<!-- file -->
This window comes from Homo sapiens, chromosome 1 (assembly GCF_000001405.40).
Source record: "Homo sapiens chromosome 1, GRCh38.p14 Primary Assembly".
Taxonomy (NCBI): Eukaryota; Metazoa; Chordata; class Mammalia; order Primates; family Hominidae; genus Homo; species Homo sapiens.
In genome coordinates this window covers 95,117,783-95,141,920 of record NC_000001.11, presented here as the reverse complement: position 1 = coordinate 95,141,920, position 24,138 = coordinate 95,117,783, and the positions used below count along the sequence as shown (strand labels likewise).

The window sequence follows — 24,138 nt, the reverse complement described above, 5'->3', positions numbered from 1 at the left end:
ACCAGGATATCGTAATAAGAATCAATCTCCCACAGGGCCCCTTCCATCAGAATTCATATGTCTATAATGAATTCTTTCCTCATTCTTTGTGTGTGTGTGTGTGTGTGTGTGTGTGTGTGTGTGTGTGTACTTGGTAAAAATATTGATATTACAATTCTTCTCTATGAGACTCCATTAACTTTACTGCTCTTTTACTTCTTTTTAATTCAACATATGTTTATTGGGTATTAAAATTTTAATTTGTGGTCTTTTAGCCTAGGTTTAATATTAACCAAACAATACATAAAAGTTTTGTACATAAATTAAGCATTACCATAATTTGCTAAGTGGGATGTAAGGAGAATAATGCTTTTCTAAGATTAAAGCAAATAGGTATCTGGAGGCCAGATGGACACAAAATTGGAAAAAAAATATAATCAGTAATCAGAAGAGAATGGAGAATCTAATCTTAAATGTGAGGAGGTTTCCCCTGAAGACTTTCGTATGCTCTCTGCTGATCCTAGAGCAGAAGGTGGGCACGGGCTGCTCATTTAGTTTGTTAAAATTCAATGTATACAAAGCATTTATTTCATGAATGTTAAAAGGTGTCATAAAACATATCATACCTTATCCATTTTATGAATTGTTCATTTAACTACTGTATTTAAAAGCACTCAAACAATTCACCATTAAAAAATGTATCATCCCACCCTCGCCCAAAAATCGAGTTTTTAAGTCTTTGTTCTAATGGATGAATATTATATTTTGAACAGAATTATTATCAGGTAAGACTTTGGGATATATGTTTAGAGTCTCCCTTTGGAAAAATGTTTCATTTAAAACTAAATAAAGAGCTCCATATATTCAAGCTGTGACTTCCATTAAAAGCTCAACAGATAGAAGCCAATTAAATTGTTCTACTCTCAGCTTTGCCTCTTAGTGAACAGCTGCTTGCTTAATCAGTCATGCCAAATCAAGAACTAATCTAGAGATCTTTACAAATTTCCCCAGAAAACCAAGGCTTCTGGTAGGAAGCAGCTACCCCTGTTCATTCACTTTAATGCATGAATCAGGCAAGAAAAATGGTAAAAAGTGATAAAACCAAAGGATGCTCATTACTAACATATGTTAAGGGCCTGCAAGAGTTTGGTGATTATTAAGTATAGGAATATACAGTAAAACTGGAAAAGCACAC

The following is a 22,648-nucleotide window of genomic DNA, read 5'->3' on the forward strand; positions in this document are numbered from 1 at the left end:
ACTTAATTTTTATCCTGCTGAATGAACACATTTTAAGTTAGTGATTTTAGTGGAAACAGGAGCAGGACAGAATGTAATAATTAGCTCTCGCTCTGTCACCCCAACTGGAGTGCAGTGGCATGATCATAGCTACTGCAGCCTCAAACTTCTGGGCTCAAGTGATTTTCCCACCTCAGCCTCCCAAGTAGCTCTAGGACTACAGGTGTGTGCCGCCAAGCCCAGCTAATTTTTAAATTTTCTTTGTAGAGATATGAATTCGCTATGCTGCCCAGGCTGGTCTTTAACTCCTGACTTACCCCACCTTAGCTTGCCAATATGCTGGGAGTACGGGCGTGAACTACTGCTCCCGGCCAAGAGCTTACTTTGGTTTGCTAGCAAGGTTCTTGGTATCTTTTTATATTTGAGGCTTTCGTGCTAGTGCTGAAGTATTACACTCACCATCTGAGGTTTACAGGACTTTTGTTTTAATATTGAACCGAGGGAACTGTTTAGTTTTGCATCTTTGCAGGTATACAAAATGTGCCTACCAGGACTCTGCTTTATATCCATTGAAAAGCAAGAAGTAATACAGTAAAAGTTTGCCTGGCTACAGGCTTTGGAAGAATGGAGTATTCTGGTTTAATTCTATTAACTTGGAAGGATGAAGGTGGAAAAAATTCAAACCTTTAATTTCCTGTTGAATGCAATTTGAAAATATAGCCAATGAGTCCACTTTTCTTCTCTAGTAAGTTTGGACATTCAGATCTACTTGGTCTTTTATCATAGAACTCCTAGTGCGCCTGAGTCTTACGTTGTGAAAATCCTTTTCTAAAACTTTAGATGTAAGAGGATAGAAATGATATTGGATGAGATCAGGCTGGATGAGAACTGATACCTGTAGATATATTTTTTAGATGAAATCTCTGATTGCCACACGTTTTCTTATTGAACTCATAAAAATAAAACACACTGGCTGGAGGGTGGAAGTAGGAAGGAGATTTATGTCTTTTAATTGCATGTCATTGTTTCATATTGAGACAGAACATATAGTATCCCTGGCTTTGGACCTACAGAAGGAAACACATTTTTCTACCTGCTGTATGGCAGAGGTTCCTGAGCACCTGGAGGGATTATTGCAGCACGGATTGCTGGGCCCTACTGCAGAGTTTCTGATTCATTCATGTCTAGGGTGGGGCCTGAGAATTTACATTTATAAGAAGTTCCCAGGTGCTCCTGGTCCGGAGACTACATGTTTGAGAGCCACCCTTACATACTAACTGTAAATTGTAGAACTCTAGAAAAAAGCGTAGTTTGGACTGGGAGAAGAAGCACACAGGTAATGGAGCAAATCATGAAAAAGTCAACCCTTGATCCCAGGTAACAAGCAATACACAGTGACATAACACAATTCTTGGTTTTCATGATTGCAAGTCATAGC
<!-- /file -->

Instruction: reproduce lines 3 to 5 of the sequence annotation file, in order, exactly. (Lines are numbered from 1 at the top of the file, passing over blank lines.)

Taxonomy (NCBI): Eukaryota; Metazoa; Chordata; class Mammalia; order Primates; family Hominidae; genus Homo; species Homo sapiens.
In genome coordinates this window covers 95,117,783-95,141,920 of record NC_000001.11, presented here as the reverse complement: position 1 = coordinate 95,141,920, position 24,138 = coordinate 95,117,783, and the positions used below count along the sequence as shown (strand labels likewise).

The window sequence follows — 24,138 nt, the reverse complement described above, 5'->3', positions numbered from 1 at the left end: